The government declared that the activities of the Theravada monks of spreading Buddhism and writing in Nepal Bhasa were illegal, and on 30 July 1944, eight monks including Dhammalok, Pragyananda Mahasthavir and Kumar Kashyap Mahasthavir were expelled from Nepal for refusing to sign a pledge to stop doing so.[11][12] The exiled monks first went to Kushinagar, India and then to Sarnath. On the full moon day of 31 November 1944 in Sarnath, they founded Dharmodaya Sabha (Society for the Rise of the Teaching) which published books and a magazine on Buddhism titled Dharmodaya.

Dhammalok spent his exile in India, Tibet and Bhutan, and returned to Kathmandu on 5 June 1946 after the ban was lifted.[13] From 1946, following pressure from Indian Buddhist societies, the government also allowed publication of literature in Nepal Bhasa after being censored.[14] Dhammalok devoted his later years to writing. He also worked to develop Lumbini and Kapilavastu, the Buddha's birthplace and family home in southern Nepal.[15] Dhammalok died at Ananda Kuti Vihar.


See also[edit]


  1. ^ Sarah Ethel LeVine; David N Gellner (2005). Rebuilding Buddhism: The Theravada Movement in Twentieth Century Nepal. p. 41. ISBN 978-0-674-01908-9.
  2. ^ "Theravada Buddhism in Modern Nepal". Lumbini Nepalese Buddha Dharma Society (UK). Retrieved 13 March 2011.
  3. ^ Gellner, David N. (2004). "Three Buddhist Hymns from Nepal" (PDF). Guthi. Newa Pasa Pucha UK. Retrieved 17 March 2011.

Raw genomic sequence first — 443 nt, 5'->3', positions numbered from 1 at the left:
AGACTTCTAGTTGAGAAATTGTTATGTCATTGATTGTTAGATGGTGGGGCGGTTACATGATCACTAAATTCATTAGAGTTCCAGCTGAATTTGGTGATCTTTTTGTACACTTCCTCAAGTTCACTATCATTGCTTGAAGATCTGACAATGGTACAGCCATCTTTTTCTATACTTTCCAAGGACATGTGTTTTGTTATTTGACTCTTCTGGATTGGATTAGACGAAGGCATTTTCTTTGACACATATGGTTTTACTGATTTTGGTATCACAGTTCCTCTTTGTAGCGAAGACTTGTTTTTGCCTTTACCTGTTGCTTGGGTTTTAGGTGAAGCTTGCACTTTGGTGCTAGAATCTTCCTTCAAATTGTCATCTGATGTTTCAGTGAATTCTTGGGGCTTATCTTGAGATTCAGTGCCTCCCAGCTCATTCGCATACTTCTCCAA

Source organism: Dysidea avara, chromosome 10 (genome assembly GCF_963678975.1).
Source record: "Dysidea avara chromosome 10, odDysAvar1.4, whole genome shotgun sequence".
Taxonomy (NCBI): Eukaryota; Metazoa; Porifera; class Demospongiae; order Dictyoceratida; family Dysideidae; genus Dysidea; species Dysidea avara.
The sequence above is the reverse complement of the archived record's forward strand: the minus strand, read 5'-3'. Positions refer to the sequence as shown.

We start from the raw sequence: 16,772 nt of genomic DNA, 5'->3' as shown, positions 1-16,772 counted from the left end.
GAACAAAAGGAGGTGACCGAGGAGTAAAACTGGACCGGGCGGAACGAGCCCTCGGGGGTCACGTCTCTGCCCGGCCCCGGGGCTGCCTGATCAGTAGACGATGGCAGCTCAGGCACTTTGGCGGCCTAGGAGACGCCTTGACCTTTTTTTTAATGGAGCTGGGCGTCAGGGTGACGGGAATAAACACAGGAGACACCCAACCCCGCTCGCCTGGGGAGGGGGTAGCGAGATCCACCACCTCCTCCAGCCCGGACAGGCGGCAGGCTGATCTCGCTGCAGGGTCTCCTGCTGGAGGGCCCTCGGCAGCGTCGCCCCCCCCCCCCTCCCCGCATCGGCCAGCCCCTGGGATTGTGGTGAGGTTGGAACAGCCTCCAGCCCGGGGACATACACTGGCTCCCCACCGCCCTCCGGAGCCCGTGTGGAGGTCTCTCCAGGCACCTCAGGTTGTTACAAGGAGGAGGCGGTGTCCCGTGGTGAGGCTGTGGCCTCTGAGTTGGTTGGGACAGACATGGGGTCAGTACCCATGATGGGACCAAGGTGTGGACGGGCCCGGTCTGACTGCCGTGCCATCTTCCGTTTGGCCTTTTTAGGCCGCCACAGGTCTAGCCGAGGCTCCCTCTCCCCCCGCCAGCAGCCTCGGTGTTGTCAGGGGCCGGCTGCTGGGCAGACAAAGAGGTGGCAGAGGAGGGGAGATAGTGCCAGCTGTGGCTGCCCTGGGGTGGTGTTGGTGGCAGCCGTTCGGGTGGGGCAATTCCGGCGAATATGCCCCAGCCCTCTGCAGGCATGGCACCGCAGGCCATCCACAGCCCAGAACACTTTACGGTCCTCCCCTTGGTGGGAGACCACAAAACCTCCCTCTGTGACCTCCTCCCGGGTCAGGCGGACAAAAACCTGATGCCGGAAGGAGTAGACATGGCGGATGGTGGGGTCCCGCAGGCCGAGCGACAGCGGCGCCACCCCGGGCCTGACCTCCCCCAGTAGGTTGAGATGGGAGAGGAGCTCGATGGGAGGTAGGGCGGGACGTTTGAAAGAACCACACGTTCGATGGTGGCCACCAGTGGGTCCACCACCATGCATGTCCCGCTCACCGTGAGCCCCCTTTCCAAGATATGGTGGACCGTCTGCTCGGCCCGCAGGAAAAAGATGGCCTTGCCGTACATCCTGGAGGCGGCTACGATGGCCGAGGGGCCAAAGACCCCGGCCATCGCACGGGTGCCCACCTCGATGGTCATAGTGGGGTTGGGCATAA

4. ^ Aniruddha, Bhikshu (July 2004). Mahosadha Mahajataka. Taipei: The Corporate Body of the Buddha Educational Foundation. Page 3.
  5. ^ Sudarshan, Bhikshu (1970). Lumankebahapin ("Memorable Figures"). Kathmandu: Chwasapasa. Pages 75-84.
  6. ^ Lienhard, Siegfried (1992). Nevārīgītīmañjarī. Motilal Banarsidass Publ. p. 4. ISBN 978-81-208-0963-5.
  7. ^ Mahasthavir, Bhikkhu Dharmaloka (1999). A Pilgrimage in China. Kathmandu: Bhikkhu Aniruddha Mahasthavir. Page 17.
  8. ^ Kloppenborg, Ria. "Theravada Buddhism in Nepal" (PDF). Kailash. Retrieved 16 March 2011. Page 305.
  9. ^ Mahasthavir, Bhikkhu Dharmaloka (1999). A Pilgrimage in China. Kathmandu: Bhikkhu Aniruddha Mahasthavir. Page 30.
  10. ^ "Theravada Buddhism in Modern Nepal". Lumbini Nepalese Buddha Dharma Society (UK). Retrieved 13 March 2011.
  11. ^ Mahasthavir, Bhikkhu Dharmaloka (1999). A Pilgrimage in China. Kathmandu: Bhikkhu Aniruddha Mahasthavir. Pages 124-125.
  12. ^ Dietrich, Angela (1996). "Buddhist Monks and Rana Rulers: A History of Persecution". Buddhist Himalaya: A Journal of Nagarjuna Institute of Exact Methods. Retrieved 17 March 2011.
  13. ^ "Boudddha Bhichhuharu" (PDF). Gorkhapatra. 3 September 1946. Retrieved 19 April 2012.[permanent dead link] Page 7.
  14. ^ Hutt, Michael (December 1986). "Diversity and Change in the Languages" (PDF). CNAS Journal. Tribhuvan University. Retrieved 15 March 2011. Page 10.
  15. ^ Sakya, Ratna Man. "Lumbini - The Birthplace of Lord Buddha". Non-Resident Nepali Association. Archived from the original on 25 December 2010. Retrieved 18 March 2011.